Edlin, the Russian Jew, out-debated him on the contention that property was robbery. Schultz and Debret left him with the class behind in higher mathematics; and Otsuki, the Japanese, was beyond all comparison with him in chemistry. But if Dick Forrest did not excel at anything, he failed in nothing. He displayed no superlative strength, he betrayed no weakness nor deficiency.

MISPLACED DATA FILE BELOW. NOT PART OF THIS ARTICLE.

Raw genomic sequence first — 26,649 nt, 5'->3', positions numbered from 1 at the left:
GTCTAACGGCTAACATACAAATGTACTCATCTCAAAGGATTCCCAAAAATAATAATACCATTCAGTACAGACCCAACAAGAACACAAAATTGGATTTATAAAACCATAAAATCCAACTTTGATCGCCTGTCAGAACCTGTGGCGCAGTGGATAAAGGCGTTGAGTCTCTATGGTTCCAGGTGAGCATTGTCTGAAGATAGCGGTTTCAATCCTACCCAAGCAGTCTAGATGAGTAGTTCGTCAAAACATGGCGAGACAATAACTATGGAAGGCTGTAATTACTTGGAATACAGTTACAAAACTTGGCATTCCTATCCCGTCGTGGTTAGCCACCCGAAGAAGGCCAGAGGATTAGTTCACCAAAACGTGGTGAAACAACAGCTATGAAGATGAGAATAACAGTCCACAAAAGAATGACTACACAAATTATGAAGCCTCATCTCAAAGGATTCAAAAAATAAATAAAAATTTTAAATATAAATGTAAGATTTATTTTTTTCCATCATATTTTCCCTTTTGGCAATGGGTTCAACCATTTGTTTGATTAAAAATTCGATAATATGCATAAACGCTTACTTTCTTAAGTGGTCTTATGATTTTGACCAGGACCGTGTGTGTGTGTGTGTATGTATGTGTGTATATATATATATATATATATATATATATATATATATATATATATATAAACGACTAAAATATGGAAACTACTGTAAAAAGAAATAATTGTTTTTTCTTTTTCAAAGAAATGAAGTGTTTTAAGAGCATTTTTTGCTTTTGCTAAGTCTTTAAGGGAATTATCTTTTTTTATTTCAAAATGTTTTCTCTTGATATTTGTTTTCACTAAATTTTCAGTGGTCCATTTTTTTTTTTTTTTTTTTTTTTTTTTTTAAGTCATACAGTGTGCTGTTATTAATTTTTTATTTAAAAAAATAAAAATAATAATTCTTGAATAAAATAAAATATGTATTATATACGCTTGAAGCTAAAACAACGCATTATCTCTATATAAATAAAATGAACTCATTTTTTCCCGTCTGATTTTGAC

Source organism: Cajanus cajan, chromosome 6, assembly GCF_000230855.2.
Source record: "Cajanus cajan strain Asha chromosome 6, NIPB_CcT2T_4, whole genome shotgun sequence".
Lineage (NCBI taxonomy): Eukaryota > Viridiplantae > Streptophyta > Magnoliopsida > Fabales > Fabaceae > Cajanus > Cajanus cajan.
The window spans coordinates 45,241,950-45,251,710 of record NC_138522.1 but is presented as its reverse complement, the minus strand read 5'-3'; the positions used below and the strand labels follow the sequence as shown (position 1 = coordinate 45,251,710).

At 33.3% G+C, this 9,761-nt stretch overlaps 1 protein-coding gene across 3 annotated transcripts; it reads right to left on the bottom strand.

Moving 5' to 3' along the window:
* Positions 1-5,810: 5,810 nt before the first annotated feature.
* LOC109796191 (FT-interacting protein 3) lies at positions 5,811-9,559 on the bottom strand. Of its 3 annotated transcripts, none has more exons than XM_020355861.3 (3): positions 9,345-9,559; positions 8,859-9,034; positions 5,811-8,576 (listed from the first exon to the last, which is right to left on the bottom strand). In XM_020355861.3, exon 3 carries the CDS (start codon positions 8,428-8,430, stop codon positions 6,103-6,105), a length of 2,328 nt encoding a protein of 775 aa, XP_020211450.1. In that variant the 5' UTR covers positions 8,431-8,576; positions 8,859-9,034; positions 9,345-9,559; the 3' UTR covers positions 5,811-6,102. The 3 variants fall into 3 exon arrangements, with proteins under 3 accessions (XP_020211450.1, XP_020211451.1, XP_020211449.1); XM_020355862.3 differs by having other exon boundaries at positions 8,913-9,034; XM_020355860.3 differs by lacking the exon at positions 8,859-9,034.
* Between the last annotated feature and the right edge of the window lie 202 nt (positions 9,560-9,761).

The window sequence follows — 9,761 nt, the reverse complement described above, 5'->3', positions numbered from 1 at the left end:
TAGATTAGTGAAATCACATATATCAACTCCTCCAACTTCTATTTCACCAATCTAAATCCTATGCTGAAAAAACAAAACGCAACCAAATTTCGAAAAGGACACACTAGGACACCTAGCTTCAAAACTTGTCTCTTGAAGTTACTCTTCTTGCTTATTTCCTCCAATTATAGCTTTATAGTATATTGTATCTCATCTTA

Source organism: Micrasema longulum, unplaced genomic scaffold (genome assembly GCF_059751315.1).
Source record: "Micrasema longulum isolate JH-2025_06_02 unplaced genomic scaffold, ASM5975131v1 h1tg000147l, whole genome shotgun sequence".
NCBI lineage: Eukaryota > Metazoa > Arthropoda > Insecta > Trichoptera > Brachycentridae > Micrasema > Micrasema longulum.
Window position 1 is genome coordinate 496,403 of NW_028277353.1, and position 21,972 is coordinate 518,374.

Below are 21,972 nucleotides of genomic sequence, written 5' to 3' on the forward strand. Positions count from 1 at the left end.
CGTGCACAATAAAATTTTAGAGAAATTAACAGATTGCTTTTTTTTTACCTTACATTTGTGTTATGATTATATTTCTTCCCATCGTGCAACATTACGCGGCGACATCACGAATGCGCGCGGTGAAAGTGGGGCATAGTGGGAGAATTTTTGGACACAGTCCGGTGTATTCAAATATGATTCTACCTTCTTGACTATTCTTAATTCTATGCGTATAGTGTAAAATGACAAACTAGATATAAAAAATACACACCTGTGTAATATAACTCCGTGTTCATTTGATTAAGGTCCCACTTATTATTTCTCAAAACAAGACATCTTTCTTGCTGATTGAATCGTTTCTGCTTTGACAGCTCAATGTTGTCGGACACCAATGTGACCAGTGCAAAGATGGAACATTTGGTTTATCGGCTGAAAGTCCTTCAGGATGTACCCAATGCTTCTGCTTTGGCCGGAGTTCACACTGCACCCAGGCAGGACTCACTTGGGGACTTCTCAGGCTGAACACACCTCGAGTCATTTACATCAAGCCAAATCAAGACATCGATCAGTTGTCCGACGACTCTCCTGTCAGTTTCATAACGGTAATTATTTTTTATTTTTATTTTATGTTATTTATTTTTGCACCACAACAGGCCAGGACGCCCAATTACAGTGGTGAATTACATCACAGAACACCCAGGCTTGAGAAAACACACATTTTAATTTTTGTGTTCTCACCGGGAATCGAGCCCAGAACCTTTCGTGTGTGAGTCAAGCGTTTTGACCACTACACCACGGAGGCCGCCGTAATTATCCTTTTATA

He had a thorough knowledge of Chinese and Japanese classics; he was himself a poetaster of no mean ability; he read canonical books even as he sat in his palanquin; under his patronage Ichijo Kaneyoshi wrote the Shodan-chiyo and the Bummei Ittoki; Fujiwara Noritane compiled the Teio-keizu; Otsuki Masabumi lectured on the analects and Urabe Kanetomo expounded the standard literature of the East.